FAQ: What does ICSI do?

Intracytoplasmic Sperm Injection ICSI

Although IVF has become the best known fertility treatment since its introduction in 1978, in vitro fertilisation is actually one of several assisted conception techniques.

Intracytoplasmic Sperm Injection or ICSI is performed as part of IVF and addresses sperm-related barriers to successful conception. One in 7 UK couples will have difficulties conceiving and it’s estimated that male infertility is a factor in 30 to 50% of cases.

Am I suitable for ICSI?

Intracytoplasmic Sperm Injection is not suitable for all patients undergoing fertility treatment. If male factor infertility has been identified or you have undergone previous unsuccessful IVF cycles, then ICSI may be recommended to improve your chances of conceiving. Issues that ICSI can address:

  • Low sperm count
  • Poor sperm motility
  • Sperm is abnormally shaped
  • There are high levels of antibodies in the semen (antibodies that are produced by the man’s body and may inhibit sperm function)
  • Sperm has been frozen
  • A medical condition or vasectomy means surgical sperm retrieval is required
  • Embryo testing is being performed
  • Previously failed IVF cycles

What happens if we opt for ICSI?

ICSI is performed as part of in vitro fertilisation, so every stage is the same as a conventional IVF treatment, but a different fertilisation technique is used in the laboratory.

To fertilise an egg, the sperm must penetrate the egg to reach the cytoplasm and during conventional IVF, the sperm and egg are mixed in culture media within a petri dish and left to naturally fertilise. However, if the sperm has poor motility, which refers to its ability to move efficiently, or an abnormal shape, then it can fail to push through the hard outer layer.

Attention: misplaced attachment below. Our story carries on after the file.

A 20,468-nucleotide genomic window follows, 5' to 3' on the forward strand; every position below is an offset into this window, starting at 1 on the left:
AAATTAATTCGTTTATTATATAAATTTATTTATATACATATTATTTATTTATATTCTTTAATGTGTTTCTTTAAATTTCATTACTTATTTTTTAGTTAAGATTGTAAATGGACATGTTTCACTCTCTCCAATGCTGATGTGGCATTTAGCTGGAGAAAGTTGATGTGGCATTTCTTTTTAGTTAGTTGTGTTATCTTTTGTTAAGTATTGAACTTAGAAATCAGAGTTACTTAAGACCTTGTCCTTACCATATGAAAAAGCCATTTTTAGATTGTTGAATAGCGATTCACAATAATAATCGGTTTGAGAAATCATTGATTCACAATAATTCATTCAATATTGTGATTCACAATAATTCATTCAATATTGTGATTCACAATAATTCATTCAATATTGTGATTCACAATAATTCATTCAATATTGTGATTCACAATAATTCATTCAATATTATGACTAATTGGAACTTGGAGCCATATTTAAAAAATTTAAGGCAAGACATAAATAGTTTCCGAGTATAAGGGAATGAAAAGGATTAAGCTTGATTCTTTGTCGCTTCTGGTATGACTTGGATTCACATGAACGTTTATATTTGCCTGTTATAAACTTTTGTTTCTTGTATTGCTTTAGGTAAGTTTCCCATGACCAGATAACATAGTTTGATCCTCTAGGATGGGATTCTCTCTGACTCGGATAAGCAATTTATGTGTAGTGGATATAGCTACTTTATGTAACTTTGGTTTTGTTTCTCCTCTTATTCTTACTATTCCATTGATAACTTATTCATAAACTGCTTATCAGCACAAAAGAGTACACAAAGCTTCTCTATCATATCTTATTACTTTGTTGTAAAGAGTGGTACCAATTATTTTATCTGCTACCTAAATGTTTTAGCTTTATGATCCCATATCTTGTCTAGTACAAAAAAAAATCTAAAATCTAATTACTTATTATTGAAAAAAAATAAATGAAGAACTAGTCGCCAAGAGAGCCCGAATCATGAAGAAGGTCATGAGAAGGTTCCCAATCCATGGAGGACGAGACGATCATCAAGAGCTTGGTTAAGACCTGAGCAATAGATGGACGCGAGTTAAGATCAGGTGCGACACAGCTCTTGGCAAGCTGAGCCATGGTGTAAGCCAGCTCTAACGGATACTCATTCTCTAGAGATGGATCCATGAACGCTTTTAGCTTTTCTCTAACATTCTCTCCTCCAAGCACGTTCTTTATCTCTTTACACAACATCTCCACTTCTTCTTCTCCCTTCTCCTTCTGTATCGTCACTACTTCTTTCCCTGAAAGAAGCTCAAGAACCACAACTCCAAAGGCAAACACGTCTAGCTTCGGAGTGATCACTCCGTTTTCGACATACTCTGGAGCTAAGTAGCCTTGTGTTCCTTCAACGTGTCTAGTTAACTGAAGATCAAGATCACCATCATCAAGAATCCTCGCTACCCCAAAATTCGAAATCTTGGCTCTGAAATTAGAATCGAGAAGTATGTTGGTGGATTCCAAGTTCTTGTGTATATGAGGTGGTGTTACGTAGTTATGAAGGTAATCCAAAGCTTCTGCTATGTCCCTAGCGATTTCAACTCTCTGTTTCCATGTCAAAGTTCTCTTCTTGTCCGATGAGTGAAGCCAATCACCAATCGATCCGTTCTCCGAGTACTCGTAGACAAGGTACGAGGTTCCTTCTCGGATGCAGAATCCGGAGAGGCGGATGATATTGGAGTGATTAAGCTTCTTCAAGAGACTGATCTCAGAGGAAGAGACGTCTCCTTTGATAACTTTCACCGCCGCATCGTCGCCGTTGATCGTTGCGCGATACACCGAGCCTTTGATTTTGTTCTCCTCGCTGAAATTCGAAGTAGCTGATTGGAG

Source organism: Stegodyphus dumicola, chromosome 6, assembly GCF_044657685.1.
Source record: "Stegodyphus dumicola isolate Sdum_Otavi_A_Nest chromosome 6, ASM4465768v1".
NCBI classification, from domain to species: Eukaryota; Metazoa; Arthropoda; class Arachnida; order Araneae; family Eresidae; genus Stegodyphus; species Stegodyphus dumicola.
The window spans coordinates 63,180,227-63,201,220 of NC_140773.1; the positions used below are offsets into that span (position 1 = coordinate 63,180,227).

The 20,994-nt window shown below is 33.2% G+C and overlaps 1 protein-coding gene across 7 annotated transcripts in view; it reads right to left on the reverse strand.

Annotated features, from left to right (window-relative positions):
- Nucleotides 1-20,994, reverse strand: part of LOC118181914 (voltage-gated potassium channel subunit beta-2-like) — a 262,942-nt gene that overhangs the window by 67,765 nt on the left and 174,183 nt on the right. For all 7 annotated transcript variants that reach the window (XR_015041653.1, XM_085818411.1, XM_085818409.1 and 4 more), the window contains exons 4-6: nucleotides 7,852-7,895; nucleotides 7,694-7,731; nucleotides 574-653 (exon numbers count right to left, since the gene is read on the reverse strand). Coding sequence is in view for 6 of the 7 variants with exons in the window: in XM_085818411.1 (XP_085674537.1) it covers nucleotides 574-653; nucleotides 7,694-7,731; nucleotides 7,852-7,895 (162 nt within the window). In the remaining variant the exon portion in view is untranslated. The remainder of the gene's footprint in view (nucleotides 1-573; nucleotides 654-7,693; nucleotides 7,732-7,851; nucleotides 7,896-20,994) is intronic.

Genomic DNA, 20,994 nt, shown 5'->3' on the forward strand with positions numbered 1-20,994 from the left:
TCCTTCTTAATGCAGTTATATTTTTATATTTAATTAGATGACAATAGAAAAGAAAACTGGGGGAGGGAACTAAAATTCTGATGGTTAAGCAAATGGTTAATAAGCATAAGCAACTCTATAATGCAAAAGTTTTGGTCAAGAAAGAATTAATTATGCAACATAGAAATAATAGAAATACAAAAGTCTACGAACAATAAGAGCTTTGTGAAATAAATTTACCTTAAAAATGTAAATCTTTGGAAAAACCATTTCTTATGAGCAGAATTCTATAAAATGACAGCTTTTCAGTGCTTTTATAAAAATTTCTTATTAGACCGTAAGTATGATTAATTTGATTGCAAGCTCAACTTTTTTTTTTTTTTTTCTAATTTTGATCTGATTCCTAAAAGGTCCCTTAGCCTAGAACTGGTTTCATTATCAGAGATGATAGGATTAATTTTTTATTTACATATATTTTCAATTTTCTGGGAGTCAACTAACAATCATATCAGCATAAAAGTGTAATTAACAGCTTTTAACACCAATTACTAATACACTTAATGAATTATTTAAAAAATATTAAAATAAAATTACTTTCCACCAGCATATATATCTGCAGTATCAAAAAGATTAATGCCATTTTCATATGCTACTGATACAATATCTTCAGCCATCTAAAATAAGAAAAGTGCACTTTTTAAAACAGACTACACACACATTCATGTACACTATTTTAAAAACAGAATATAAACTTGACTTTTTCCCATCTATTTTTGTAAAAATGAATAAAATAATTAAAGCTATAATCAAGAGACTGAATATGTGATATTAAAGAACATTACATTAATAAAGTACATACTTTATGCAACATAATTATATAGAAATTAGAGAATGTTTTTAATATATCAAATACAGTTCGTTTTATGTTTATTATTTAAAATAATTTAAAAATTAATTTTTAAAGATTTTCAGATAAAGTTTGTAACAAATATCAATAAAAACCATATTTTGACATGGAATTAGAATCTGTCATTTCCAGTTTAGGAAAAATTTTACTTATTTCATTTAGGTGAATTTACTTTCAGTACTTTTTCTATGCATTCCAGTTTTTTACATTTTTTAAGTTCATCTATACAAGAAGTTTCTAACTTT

With ICSI, we select the healthiest sperm and directly inject it into the egg. Embryos are then left to develop as normal while being monitored by our embryologist before the best is chosen for implantation in the womb.

Are there any risks to ICSI?

The risks of ICSI are the same as IVF. The risk of birth defects is slightly higher than of a natural pregnancy but similar to conventional IVF. It is highly likely that males conceived with ICSI may inherit genetic male fertility issues, but research is limited currently as ICSI has only been used since the early 1990s.

What are the success rates of ICSI?

This is one stage of in vitro fertilisation, which can improve the chance of conception with IVF in couples where male factor infertility is an issue. But success rates are still linked to the overall success rate for IVF. The Human Fertilisation and Embryology Authority (HFEA) don’t publish separate statistics for IVF with ICSI.

To find out if you’re suitable for ICSI as part of your IVF treatment, call us on 0203 263 6025 to arrange a consultation at Aria Fertility Clinic.